Joy O. Ude
Clark Dolls (Nwanta Olu Ume Umirimanta)Clark Dolls (Nwanta Olu Ume Umirimanta)
Clark Dolls (Nwanta Olu Ume Umirimanta)
Clark Dolls (Nwanta Olu Ume Umirimanta) is a contemporary interpretation of the well-known Clark Doll experiments conducted by Kenneth and Mamie Clark in the late 1930s and early 1940s. Black American children in both integrated and segregated schools were presented with two dolls—one white doll with yellow hair and one brown doll with black hair. The students were then asked to assign positive and negative attributes to each doll. In both environments, students showed a clear preference for the white doll. The Clarks' findings were instrumental in providing evidence of the negative consequences of racial segregation in the public education system (Brown v. Board of Education, 1954).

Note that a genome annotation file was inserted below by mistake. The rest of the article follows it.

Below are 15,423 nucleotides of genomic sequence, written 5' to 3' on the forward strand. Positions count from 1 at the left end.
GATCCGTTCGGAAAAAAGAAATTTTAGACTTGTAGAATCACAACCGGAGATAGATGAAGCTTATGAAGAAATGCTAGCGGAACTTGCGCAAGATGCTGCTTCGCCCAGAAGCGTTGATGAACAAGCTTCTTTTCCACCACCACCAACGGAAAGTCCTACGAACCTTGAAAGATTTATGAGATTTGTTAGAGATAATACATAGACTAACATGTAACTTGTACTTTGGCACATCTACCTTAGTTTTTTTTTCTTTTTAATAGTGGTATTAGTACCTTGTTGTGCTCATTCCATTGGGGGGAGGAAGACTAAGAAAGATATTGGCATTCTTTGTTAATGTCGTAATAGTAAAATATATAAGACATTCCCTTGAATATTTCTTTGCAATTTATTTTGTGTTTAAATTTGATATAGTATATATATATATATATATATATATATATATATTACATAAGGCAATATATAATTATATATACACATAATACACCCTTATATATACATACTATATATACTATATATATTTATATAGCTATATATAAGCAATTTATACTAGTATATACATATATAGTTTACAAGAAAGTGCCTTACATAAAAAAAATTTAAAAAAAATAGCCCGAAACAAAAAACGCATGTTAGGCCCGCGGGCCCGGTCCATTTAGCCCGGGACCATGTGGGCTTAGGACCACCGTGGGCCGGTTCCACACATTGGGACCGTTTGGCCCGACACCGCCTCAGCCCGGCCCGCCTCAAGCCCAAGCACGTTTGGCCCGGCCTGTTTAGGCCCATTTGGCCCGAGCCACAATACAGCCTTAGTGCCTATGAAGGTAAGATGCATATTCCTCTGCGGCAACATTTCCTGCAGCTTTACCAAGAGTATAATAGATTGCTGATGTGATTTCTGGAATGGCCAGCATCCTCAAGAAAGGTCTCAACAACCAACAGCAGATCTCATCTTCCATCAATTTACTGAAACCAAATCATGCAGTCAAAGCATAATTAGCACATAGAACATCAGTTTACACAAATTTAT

The subtitle of the piece, written in the Nigerian language of Igbo, translates in English to "One child among many children." A lone brown doll is placed within the grid of white dolls in an attempt to portray the diminished sense of self-worth experienced by the Black American children involved in the Clarks' experiment.

Photography by Joy O. Ude
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